Among the dozen of us, we ate half that pot of chili. The leftovers came off the burners and went into the back of Tender’s pickup, where the subzero Wisconsin temperatures had them frozen solid within 15 minutes -- fated never again to grace a human palate.
* * *
The late sun made its way to the horizon and we packed our gear and moved off the ice, first to Friar Tuck’s for steaks and baked potatoes, and then on to The Lodge, with its log rafters, pine paneling, and signs advertising “Tri-City Children’s Foundation Presents: Lawn Mower Race on the Ice!” We fed the jukebox, shot pool, made a substantial dent in the Lodge’s supply of Maker’s Mark, and told lies and other stories.
The evening came to a close earlier for some, later for others. In twos and threes, we made our way back to the cabin. The last of our party to straggle in was a bourbon-soaked Geno, who stumbled through the door at 0400 am to find every available bed, couch, and La-Z-Boy long since claimed. Geno scratched at his beard and tried to decide which patch of carpeted floor would most comfortable. He was distracted by hunger and the presence of a refrigerator, which he opened to find what a Hobbit might call “first breakfast”: two pounds of Jill’s homemade chili.
Geno's mouth began to water, which exacerbated his whiskey-induced drooling. He pulled the pot out of the fridge, cranked the stove burners to high, and promptly passed out on his blanket. In the house full of inebriated fishermen, the chili sat unattended, slowly becoming superheated to temperatures usually found in a CERN fusion reactor.
Femur was the first to awaken, and he smelled danger. Leaping into action, he staggered into the kitchen and saw the pot in flames. The lid was dancing and bouncing like something out of "Poltergeist."
In his semi-conscious state, Femur may have briefly considered turning off the gas, finding the oven mitts, and pitching the whole mess into the snow. This option was not able to elbow its way to the front of his brain-housing group. Instead, Femur decided -- in a MacGyver-like stroke of genius -- that the best solution to this developing Three Mile Island might be to knock the lid off the top and dump a full pitcher of ice-cold Wisconsin tap water directly into the molten chili.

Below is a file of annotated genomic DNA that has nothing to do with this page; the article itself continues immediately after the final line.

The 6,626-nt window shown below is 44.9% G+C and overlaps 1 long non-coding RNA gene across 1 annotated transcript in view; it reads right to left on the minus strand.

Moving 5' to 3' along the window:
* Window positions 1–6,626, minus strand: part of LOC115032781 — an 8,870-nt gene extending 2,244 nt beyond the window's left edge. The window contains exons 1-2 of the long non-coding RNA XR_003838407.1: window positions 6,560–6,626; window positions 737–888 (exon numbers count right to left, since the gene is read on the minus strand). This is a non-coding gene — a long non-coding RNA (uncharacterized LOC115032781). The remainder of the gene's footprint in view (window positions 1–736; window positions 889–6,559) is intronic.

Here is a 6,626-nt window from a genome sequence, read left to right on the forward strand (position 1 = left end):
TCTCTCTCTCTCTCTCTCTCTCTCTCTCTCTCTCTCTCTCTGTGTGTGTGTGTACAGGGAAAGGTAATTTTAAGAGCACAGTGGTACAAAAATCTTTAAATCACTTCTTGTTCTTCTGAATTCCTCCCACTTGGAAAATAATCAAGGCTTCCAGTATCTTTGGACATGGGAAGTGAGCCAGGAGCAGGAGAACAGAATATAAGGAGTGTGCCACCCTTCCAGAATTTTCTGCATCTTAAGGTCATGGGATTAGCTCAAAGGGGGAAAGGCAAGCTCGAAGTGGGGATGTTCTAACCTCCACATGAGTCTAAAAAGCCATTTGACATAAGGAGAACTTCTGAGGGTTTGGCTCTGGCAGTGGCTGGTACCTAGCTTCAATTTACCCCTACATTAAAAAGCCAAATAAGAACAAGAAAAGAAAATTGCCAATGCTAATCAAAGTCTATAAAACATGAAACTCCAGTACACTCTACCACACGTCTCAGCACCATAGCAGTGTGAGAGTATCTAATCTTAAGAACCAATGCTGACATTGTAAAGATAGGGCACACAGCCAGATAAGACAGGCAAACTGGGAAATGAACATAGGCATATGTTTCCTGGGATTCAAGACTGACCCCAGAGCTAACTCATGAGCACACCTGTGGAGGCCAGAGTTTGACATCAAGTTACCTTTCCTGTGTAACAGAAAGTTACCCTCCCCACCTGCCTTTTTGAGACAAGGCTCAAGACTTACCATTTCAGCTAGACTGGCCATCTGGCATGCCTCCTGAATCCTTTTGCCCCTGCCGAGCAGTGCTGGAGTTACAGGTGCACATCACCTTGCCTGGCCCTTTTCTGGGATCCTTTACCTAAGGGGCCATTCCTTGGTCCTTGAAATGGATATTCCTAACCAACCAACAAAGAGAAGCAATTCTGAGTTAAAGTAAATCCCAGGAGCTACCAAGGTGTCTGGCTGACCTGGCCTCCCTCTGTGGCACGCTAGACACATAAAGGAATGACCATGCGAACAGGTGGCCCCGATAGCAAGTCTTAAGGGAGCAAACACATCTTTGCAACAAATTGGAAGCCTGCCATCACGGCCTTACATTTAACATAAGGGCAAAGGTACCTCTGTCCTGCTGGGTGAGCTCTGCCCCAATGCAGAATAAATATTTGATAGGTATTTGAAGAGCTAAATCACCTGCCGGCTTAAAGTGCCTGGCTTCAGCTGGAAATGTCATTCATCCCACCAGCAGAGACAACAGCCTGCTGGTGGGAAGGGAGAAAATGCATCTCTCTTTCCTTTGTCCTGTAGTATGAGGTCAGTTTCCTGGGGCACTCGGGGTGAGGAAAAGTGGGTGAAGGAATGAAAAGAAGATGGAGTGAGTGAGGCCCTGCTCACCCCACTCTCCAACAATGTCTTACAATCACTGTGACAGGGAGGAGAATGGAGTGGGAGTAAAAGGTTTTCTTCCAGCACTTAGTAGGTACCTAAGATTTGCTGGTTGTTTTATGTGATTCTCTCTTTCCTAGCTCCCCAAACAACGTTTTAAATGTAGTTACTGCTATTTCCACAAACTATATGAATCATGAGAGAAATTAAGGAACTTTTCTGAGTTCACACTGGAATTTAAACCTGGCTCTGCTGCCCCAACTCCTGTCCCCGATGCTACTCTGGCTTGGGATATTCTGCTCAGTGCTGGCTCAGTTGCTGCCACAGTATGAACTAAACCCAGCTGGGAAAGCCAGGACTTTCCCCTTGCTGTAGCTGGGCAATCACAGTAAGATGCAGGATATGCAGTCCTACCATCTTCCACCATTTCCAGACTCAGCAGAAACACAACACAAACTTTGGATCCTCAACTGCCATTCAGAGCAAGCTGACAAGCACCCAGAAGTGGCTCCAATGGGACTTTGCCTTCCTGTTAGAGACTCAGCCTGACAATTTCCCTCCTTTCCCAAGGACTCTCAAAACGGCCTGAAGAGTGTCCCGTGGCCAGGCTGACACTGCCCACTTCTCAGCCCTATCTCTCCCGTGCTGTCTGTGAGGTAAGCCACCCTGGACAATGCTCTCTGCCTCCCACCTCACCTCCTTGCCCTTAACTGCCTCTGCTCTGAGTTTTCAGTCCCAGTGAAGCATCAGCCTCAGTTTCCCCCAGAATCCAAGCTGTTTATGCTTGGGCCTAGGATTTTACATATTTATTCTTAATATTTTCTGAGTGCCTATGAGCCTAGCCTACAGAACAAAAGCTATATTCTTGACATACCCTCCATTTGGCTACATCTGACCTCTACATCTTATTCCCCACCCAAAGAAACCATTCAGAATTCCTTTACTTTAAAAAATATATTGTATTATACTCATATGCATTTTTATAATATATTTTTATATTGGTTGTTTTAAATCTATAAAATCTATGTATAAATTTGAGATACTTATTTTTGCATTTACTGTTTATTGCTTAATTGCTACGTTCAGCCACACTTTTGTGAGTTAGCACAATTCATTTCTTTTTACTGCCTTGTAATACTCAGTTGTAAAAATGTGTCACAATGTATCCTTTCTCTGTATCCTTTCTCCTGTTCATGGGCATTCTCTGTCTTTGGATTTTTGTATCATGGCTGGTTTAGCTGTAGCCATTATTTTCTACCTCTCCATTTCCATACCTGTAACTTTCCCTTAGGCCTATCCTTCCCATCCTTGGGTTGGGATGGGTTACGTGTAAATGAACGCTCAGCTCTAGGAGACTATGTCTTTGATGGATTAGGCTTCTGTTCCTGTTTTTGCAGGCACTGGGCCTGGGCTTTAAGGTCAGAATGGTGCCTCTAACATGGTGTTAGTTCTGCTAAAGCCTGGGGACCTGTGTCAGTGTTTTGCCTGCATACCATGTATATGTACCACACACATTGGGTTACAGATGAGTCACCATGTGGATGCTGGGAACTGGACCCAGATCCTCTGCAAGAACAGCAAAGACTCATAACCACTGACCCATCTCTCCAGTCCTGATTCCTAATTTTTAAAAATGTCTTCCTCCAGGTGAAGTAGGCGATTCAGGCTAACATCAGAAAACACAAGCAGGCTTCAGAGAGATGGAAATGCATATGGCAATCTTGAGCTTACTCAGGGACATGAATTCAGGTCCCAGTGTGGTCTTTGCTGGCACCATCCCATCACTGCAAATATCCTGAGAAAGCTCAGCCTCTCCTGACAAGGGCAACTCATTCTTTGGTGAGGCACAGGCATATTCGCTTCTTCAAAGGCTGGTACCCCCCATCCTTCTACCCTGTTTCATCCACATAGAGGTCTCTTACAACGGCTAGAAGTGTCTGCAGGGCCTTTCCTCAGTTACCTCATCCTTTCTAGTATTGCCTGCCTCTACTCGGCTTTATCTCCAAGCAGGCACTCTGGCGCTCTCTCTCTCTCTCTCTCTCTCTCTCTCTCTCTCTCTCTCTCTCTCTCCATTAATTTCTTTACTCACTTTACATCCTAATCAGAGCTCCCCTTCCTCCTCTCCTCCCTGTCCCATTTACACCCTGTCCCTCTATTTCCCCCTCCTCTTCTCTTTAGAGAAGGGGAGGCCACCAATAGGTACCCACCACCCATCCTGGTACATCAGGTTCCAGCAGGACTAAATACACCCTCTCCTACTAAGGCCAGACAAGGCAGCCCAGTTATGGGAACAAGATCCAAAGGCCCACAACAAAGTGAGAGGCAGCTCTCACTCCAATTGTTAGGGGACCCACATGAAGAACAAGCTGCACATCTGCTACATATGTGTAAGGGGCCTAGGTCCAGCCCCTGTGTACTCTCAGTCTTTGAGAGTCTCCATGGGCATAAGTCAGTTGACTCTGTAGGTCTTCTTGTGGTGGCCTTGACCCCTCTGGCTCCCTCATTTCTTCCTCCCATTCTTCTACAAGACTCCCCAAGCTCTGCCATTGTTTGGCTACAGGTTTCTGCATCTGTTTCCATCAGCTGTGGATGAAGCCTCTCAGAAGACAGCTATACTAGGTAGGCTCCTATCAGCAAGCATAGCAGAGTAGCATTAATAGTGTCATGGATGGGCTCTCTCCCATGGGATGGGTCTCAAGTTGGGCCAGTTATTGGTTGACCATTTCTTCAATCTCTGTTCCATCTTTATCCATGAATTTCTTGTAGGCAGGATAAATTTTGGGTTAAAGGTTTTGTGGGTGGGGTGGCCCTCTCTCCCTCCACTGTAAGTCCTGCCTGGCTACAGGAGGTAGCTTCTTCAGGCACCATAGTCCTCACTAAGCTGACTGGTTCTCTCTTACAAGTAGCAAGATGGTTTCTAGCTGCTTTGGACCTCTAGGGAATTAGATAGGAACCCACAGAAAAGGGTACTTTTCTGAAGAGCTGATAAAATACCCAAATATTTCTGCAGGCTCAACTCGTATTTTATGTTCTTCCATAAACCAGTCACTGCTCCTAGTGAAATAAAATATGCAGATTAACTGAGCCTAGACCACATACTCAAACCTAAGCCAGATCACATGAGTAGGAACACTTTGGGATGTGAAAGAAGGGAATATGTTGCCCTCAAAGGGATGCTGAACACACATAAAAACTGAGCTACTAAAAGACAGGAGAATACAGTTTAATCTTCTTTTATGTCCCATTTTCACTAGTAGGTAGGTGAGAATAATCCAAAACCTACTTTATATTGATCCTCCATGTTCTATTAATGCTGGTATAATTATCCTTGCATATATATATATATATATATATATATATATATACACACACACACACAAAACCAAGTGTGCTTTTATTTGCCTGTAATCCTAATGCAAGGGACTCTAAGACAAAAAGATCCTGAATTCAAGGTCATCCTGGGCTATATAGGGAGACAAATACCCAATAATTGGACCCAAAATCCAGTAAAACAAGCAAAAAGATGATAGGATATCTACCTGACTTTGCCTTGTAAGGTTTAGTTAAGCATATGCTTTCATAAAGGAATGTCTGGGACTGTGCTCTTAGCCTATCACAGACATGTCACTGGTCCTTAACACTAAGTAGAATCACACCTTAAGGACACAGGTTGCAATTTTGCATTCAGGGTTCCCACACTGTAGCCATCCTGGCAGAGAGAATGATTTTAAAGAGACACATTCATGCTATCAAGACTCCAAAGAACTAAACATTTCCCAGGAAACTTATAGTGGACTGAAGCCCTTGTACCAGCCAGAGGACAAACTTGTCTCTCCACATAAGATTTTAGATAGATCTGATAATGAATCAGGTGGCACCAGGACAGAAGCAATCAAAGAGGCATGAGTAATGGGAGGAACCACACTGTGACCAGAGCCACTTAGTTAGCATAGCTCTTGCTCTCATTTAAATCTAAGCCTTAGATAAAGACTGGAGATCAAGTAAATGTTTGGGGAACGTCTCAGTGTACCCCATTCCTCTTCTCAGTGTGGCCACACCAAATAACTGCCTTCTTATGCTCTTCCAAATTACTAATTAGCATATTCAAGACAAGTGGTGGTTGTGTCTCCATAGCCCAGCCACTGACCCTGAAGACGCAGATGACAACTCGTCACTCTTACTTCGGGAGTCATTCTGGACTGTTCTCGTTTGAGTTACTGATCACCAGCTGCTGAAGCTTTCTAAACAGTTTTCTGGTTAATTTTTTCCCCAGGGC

In a reversal of fortune, his solution had the effect of recreating a scene from "Backdraft." As the icy water hit the flaming and superheated mass, what remained of Jill's chili instantly atomized, creating a mushroom cloud of foul, ass-gas, chili-plasma vapor that filled the house.
Men startled awake with bleary-eyed looks of half-drunk confusion and concern. What is that SMELL? Is that ME?
They arose, smelling their armpits, checking their shorts, and looking around for the source of that stench. Myself, having fought Dirty Mike for sleeping space the night before, considered that Mike may have possibly crawled into my bed unannounced.
Yes. It smelled so bad that my only possible explanation for such a repugnant odor was, well… Mike. I even looked under the sheets, half expecting to find him underneath, like the horse head from "The Godfather."
We spent the next day trying to deodorize the house. We boiled gallons of vinegar on the stove, emptied industrial-sized bottles of Febreze into the air, and even taped fabric softener sheets over the furnace vents. Gear Check: You might consider adding these items to your list of required ice-fishing kit, especially if you have a guy in your crew named "Geno."
When I returned home at the end of the weekend, Jill asked if the boys liked the chili.
I said they liked about half of it.